French press review 14 July 2015

Most of the French papers are happy to take a day off, worn out, like the rest of us, by the Greek crisis, delighted to celebrate the French national holiday by staying in bed. For the others, there's no escape from the agonies of Athens. And the Greek saga may not be as over as we've been encouraged to believe.


Le Monde's main headline reads "Europe keeps Greece in eurozone and avoids implosion", a view of events which may turn out to be overly optimistic.

Libération laments "A national defeat" for the Greek people, suggesting that the deal finally agreed in Brussels early yesterday effectively put Athens under European control. The left-leaning paper wonders if we haven't witnessed a financial coup d'état against the government of Alexis Tsipras.

Dossier: Eurozone in crisis

And then there's right-wing Le Figaro, worrying about how much this whole shambles is going to cost the rest of Europe, in terms of cash and credibility. Eighty-six billion euros is the answer to the cash question. As for the credibilty of the euro on the world market and the overall standing of the European Union as a political experiment, the costs have yet to be calculated.

Of course, all of this is purely hypotethical for the moment, since Greek Prime Minister Alexis Tsipras is not going to have an easy time convincing his political partners and the people who voted for them that this is a good deal. Especially since a majority of Greek voters were happy to reject this very compromise in their referendum just nine days ago.

Most analysts say Tsipras will get the necessary legislation through, because he'll have the support of huge swathes of the opposition, but the question then becomes how long he can last as prime minister without the support of all of his own Syriza party and its coalition allies.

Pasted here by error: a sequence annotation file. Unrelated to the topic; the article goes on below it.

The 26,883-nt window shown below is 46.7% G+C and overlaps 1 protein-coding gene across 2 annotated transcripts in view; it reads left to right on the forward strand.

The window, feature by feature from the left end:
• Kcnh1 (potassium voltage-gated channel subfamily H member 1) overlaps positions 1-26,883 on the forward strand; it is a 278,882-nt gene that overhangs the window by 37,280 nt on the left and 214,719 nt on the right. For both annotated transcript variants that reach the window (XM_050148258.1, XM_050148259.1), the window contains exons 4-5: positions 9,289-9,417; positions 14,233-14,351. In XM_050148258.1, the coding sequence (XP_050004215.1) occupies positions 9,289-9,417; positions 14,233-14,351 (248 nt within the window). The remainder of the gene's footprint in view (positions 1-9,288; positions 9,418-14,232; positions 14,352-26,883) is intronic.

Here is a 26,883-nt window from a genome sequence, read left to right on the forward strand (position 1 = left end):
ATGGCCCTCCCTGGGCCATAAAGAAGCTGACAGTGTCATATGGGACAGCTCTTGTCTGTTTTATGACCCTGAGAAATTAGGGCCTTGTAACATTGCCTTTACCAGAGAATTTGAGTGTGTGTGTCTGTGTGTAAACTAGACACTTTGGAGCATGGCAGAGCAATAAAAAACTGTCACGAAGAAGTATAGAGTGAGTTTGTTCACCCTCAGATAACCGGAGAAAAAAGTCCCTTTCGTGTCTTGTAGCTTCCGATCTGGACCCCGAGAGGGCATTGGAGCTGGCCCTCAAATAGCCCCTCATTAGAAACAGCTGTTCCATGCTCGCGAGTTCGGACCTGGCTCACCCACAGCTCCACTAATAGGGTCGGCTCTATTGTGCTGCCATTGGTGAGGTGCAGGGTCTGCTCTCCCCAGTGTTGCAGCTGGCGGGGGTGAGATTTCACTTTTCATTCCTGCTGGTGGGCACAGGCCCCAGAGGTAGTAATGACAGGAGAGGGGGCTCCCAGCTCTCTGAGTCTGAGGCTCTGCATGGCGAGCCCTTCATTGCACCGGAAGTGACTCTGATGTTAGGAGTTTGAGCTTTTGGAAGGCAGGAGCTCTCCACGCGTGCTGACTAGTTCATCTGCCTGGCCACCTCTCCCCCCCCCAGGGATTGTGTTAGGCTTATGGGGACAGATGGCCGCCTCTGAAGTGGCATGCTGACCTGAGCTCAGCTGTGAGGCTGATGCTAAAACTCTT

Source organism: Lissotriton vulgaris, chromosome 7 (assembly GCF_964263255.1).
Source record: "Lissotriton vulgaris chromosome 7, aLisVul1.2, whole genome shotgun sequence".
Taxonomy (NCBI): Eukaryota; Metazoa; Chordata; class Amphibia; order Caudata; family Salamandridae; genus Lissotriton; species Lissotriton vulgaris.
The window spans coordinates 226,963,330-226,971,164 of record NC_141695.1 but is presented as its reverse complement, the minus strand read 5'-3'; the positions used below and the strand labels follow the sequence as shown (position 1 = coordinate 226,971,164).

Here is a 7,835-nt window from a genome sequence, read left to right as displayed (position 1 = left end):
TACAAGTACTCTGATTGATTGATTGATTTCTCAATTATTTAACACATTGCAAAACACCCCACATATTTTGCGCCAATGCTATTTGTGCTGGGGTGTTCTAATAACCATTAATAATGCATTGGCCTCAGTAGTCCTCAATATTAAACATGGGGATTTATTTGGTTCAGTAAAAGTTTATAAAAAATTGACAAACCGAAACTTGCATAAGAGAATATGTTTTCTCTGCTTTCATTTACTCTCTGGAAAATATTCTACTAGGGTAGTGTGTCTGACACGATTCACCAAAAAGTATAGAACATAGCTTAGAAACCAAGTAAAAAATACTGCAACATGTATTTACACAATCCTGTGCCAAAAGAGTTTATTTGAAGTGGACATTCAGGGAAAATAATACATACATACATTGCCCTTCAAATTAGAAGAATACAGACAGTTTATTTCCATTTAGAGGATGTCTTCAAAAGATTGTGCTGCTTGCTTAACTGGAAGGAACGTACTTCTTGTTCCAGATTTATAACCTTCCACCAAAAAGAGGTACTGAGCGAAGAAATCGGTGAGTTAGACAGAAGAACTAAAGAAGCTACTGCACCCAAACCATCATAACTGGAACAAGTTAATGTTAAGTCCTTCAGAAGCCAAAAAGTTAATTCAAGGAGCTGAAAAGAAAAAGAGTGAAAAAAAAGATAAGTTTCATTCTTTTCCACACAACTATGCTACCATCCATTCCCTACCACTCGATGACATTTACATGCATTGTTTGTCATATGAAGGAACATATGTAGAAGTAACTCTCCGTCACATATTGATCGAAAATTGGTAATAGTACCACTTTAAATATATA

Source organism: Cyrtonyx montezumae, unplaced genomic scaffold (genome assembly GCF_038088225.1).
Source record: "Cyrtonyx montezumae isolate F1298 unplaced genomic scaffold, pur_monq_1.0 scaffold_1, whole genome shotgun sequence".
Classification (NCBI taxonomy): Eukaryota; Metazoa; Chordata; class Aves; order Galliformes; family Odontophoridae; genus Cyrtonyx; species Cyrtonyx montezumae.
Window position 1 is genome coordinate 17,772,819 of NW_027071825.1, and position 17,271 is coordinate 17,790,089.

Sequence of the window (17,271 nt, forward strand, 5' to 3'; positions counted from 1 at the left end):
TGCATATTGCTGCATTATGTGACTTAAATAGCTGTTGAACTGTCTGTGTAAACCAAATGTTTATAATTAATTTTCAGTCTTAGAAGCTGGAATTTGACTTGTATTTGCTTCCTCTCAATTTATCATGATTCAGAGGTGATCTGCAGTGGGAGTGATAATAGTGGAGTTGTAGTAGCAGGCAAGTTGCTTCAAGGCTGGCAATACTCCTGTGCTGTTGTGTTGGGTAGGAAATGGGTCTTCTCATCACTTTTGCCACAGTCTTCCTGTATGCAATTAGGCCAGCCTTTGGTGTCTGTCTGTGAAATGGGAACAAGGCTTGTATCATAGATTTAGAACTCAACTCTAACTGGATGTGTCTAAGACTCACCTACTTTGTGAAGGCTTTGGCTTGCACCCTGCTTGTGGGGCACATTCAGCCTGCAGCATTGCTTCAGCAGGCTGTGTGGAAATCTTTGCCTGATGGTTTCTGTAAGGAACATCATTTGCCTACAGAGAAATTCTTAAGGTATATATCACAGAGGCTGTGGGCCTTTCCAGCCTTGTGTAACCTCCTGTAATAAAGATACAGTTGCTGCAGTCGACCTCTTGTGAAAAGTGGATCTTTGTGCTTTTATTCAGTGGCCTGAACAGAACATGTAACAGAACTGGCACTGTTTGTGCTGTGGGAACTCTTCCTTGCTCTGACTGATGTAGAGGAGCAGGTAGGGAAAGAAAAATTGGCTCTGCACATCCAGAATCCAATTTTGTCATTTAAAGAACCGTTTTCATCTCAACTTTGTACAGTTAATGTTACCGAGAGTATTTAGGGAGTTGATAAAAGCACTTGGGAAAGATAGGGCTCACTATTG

German Chancellor Angela Merkel will also have a tough time selling this package to the hardliners in her own camp.

Libération reminds us that the members of the German Bundestag, already wearing little more than flip-flops and sun cream, will be hauled back from their holidays for a special session next Friday to debate the salvage deal. You can bet they'll be a happy bunch of campers. Especially since they know that 85 per cent of the German electorate is against giving any more money to the Greeks.

Several members of her own CDU party have already said they'll vote against the proposals. The German press is suggesting that as many as half Merkel's parliamentary colleagues could rebel. That would leave the decision in the hands of her coalition partners, the social-democratic SPD.

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The long-term implications of this deal, which some analysts say turns Greece into a protectorate, with billions of euros worth of public assets to be placed in a trust fund controlled by Brussels, are not going to be lost on the opponents of the European Union.

On its inside pages Libération reports the heartening news that all 3,776 vertical metres of Japan's Mount Fuji are now equipped with Wifi. And the service is free. This is intended to allow climbers to send texts and photos to their friends as they struggle to the summit.

On its debate pages Libération publishes a letter from 20 NGOs and trade unions, warning that France has made a mistake in ignoring the development conference currently taking place in the Ethiopian capital, Addis Ababa.

Because development and climate change are two sides of the same coin, say the writers, the Ethiopian meeting should have been seen as a preparation for the climate talks due to be held in Paris in December. And this reinforces an ongoing shrinkage of French responsibility for development, with overseas aid now at it lowest level for a decade.

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